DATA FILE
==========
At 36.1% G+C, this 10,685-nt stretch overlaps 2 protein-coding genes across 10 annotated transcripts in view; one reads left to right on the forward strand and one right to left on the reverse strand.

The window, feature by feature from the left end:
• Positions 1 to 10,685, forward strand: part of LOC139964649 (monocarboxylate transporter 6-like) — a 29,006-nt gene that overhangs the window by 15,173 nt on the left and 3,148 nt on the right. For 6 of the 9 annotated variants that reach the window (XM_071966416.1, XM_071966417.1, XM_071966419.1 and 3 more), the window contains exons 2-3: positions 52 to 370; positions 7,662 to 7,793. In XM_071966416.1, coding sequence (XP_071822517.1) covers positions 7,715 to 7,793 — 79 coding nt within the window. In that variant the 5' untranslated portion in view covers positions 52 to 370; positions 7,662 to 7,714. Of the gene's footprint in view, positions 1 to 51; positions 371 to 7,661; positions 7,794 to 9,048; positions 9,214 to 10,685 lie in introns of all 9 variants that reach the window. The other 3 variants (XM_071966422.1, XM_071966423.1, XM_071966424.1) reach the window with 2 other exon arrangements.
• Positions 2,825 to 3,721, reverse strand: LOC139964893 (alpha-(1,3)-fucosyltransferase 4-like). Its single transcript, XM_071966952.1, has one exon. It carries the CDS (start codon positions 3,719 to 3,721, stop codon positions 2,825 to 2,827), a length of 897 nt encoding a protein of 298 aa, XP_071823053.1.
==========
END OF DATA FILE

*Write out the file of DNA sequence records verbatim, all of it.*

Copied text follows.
At 36.1% G+C, this 10,685-nt stretch overlaps 2 protein-coding genes across 10 annotated transcripts in view; one reads left to right on the forward strand and one right to left on the reverse strand.

The window, feature by feature from the left end:
• Positions 1 to 10,685, forward strand: part of LOC139964649 (monocarboxylate transporter 6-like) — a 29,006-nt gene that overhangs the window by 15,173 nt on the left and 3,148 nt on the right. For 6 of the 9 annotated variants that reach the window (XM_071966416.1, XM_071966417.1, XM_071966419.1 and 3 more), the window contains exons 2-3: positions 52 to 370; positions 7,662 to 7,793. In XM_071966416.1, coding sequence (XP_071822517.1) covers positions 7,715 to 7,793 — 79 coding nt within the window. In that variant the 5' untranslated portion in view covers positions 52 to 370; positions 7,662 to 7,714. Of the gene's footprint in view, positions 1 to 51; positions 371 to 7,661; positions 7,794 to 9,048; positions 9,214 to 10,685 lie in introns of all 9 variants that reach the window. The other 3 variants (XM_071966422.1, XM_071966423.1, XM_071966424.1) reach the window with 2 other exon arrangements.
• Positions 2,825 to 3,721, reverse strand: LOC139964893 (alpha-(1,3)-fucosyltransferase 4-like). Its single transcript, XM_071966952.1, has one exon. It carries the CDS (start codon positions 3,719 to 3,721, stop codon positions 2,825 to 2,827), a length of 897 nt encoding a protein of 298 aa, XP_071823053.1.